In marshy sloughs beneath the upper dam,
turtles sun on half-submerged tree-trunks.
It’s early April, and warm enough
to stir in us ambivalent enjoyment—
we like the weather but worry about the climate.

If we’re still, the turtles remain
badged darkly on dark branches, their shells
the dull burnish of antique coins
or the worn polish of old soldiers’ helmets
unearthed from a forgotten battlefield.

How sensitive they are to any sudden
motion of ours. Yet they cohabit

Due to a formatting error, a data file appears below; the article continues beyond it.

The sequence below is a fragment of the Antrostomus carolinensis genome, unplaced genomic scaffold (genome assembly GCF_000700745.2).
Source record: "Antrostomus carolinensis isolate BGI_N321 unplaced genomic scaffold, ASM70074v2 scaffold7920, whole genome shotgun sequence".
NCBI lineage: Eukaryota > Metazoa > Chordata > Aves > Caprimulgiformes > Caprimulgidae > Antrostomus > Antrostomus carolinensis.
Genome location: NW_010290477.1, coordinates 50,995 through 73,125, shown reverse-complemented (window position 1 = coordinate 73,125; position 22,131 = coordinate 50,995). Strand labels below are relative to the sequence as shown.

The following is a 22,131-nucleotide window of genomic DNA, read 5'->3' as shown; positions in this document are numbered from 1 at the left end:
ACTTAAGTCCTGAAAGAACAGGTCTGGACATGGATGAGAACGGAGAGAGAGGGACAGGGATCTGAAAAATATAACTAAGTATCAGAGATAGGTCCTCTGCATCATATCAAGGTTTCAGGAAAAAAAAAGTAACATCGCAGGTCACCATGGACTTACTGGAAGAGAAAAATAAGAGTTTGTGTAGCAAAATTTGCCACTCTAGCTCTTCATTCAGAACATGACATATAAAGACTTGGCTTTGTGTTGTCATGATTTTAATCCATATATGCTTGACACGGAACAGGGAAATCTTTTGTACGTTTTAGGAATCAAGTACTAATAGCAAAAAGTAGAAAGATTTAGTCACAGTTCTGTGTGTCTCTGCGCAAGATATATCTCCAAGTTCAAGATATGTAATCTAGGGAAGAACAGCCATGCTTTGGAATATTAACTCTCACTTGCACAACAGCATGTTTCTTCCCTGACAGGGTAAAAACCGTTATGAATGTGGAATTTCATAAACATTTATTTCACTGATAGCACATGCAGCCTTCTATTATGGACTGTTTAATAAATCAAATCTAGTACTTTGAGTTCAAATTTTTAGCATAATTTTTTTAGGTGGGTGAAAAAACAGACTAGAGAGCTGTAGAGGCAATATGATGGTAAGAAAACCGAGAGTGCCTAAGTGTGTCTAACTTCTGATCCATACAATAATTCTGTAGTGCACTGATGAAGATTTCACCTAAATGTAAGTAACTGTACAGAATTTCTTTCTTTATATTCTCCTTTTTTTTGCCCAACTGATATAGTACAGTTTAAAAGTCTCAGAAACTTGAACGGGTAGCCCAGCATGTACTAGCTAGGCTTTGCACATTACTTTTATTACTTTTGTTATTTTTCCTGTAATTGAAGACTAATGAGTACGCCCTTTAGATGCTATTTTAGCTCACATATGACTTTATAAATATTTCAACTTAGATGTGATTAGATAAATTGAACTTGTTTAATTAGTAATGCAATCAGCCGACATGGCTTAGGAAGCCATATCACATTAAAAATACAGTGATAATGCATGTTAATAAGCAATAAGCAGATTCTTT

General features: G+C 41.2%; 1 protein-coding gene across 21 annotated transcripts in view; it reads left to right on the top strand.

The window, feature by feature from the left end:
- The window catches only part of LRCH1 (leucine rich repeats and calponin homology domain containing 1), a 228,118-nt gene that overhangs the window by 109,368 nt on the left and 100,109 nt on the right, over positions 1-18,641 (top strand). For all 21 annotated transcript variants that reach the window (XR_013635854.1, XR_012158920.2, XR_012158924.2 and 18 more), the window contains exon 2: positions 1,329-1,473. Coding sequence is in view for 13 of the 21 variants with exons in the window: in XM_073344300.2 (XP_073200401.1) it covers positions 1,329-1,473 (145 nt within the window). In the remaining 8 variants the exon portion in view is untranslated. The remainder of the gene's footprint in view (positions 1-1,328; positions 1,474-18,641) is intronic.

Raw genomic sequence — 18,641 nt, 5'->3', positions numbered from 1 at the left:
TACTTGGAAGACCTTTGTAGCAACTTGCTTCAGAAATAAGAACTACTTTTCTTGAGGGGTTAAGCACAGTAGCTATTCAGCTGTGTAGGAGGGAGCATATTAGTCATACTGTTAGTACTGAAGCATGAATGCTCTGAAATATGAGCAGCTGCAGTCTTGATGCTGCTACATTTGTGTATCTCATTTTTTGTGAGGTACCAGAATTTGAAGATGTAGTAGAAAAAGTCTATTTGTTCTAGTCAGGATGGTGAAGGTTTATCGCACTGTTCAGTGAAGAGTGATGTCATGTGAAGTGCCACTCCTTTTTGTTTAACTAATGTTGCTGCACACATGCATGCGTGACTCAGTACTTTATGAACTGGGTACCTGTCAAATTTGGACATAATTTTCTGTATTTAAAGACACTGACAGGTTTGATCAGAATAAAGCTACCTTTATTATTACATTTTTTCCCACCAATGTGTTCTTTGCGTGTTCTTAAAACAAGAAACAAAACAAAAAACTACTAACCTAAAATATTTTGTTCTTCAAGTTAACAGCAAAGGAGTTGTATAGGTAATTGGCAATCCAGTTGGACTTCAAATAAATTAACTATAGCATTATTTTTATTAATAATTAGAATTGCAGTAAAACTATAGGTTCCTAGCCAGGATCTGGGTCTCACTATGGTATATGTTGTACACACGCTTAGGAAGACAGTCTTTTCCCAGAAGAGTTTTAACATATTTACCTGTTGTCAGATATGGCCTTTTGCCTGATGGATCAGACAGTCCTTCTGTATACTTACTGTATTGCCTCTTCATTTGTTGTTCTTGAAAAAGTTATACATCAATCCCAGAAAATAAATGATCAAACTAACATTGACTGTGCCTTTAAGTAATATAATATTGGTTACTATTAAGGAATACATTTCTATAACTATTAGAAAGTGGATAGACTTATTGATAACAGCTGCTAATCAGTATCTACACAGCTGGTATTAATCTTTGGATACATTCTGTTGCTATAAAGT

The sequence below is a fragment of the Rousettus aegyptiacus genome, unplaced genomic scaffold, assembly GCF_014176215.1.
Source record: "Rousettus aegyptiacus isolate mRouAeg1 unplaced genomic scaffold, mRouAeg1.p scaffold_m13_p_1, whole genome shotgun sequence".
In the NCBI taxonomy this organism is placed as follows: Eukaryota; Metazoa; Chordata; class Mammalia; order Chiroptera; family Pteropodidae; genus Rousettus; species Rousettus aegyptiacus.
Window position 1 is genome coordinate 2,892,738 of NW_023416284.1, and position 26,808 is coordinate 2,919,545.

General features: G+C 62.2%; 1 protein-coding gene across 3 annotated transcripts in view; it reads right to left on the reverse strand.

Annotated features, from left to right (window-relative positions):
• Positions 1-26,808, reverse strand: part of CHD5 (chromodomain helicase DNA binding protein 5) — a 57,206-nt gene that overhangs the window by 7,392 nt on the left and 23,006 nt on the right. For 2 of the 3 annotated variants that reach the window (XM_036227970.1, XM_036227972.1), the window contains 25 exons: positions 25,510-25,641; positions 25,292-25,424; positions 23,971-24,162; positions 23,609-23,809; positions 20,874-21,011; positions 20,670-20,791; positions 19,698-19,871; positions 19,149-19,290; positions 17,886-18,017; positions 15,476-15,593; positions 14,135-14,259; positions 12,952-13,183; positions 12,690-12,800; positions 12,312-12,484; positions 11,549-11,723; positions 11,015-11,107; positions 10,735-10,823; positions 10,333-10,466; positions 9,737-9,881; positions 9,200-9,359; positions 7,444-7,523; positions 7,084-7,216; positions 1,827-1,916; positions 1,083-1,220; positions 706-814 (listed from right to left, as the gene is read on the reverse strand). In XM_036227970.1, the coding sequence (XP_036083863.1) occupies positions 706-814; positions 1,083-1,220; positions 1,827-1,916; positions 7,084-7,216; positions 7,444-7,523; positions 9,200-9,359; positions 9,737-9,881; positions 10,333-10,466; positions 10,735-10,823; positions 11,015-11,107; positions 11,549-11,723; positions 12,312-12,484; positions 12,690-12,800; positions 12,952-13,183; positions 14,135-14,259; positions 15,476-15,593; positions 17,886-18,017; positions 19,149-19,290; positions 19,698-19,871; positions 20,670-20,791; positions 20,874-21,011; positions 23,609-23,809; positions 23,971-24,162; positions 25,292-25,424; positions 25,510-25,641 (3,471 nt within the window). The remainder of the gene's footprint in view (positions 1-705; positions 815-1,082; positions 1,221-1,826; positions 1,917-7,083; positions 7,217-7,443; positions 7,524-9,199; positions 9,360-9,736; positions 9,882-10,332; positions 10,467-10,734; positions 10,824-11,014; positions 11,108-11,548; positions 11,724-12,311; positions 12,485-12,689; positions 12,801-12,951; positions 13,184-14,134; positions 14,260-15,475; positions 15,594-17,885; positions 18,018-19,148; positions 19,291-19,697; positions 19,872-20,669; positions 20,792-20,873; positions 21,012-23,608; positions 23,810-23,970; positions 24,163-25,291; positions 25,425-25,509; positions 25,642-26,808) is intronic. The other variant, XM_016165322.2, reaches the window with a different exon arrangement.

peacefully with a pair of nesting
Canada geese in their calm backwater
ringed with cattails and soon-to-leaf willows.

How stagnant, already, their tiny inlet,
scummy with pea-soup green, possibly
grown from the same toxic phosphorous
fertilizer runoff from yards and fields
making dead zones in the Mississippi.

Dead zones in us too? Who will change it
if not us? And how long can the turtles,
so practically armored by nature, whose heads
dimple the filmy water when they duck
our scrutiny, keep soldiering on?


Thomas R. Smith
Illustration: Claire Palmer

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